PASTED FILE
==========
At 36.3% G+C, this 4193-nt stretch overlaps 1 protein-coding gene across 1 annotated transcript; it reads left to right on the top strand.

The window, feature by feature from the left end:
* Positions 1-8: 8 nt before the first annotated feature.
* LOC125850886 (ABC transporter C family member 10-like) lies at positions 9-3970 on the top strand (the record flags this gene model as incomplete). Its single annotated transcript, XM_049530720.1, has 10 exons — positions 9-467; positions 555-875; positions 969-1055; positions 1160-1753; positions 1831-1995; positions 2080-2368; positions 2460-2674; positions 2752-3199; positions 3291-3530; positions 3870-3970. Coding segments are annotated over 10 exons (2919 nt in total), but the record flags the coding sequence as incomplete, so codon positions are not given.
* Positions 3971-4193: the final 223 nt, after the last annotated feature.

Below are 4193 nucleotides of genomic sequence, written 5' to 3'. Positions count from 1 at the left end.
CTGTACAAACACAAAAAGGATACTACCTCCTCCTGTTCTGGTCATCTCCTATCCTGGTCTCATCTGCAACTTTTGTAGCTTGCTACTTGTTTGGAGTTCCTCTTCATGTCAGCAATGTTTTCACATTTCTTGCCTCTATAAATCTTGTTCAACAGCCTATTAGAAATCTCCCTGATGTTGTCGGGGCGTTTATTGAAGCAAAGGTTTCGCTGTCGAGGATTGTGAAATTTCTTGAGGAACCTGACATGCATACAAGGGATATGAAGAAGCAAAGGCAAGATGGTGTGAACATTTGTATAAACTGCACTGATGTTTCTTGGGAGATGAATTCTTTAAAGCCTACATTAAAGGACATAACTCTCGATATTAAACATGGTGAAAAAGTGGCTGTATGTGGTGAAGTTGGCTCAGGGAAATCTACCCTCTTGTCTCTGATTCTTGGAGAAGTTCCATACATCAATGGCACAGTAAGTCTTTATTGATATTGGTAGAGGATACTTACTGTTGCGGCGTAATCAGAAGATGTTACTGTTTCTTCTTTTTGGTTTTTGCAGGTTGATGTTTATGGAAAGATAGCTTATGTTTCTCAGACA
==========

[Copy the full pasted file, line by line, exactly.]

At 36.3% G+C, this 4193-nt stretch overlaps 1 protein-coding gene across 1 annotated transcript; it reads left to right on the top strand.

The window, feature by feature from the left end:
* Positions 1-8: 8 nt before the first annotated feature.
* LOC125850886 (ABC transporter C family member 10-like) lies at positions 9-3970 on the top strand (the record flags this gene model as incomplete). Its single annotated transcript, XM_049530720.1, has 10 exons — positions 9-467; positions 555-875; positions 969-1055; positions 1160-1753; positions 1831-1995; positions 2080-2368; positions 2460-2674; positions 2752-3199; positions 3291-3530; positions 3870-3970. Coding segments are annotated over 10 exons (2919 nt in total), but the record flags the coding sequence as incomplete, so codon positions are not given.
* Positions 3971-4193: the final 223 nt, after the last annotated feature.

Below are 4193 nucleotides of genomic sequence, written 5' to 3'. Positions count from 1 at the left end.
CTGTACAAACACAAAAAGGATACTACCTCCTCCTGTTCTGGTCATCTCCTATCCTGGTCTCATCTGCAACTTTTGTAGCTTGCTACTTGTTTGGAGTTCCTCTTCATGTCAGCAATGTTTTCACATTTCTTGCCTCTATAAATCTTGTTCAACAGCCTATTAGAAATCTCCCTGATGTTGTCGGGGCGTTTATTGAAGCAAAGGTTTCGCTGTCGAGGATTGTGAAATTTCTTGAGGAACCTGACATGCATACAAGGGATATGAAGAAGCAAAGGCAAGATGGTGTGAACATTTGTATAAACTGCACTGATGTTTCTTGGGAGATGAATTCTTTAAAGCCTACATTAAAGGACATAACTCTCGATATTAAACATGGTGAAAAAGTGGCTGTATGTGGTGAAGTTGGCTCAGGGAAATCTACCCTCTTGTCTCTGATTCTTGGAGAAGTTCCATACATCAATGGCACAGTAAGTCTTTATTGATATTGGTAGAGGATACTTACTGTTGCGGCGTAATCAGAAGATGTTACTGTTTCTTCTTTTTGGTTTTTGCAGGTTGATGTTTATGGAAAGATAGCTTATGTTTCTCAGACA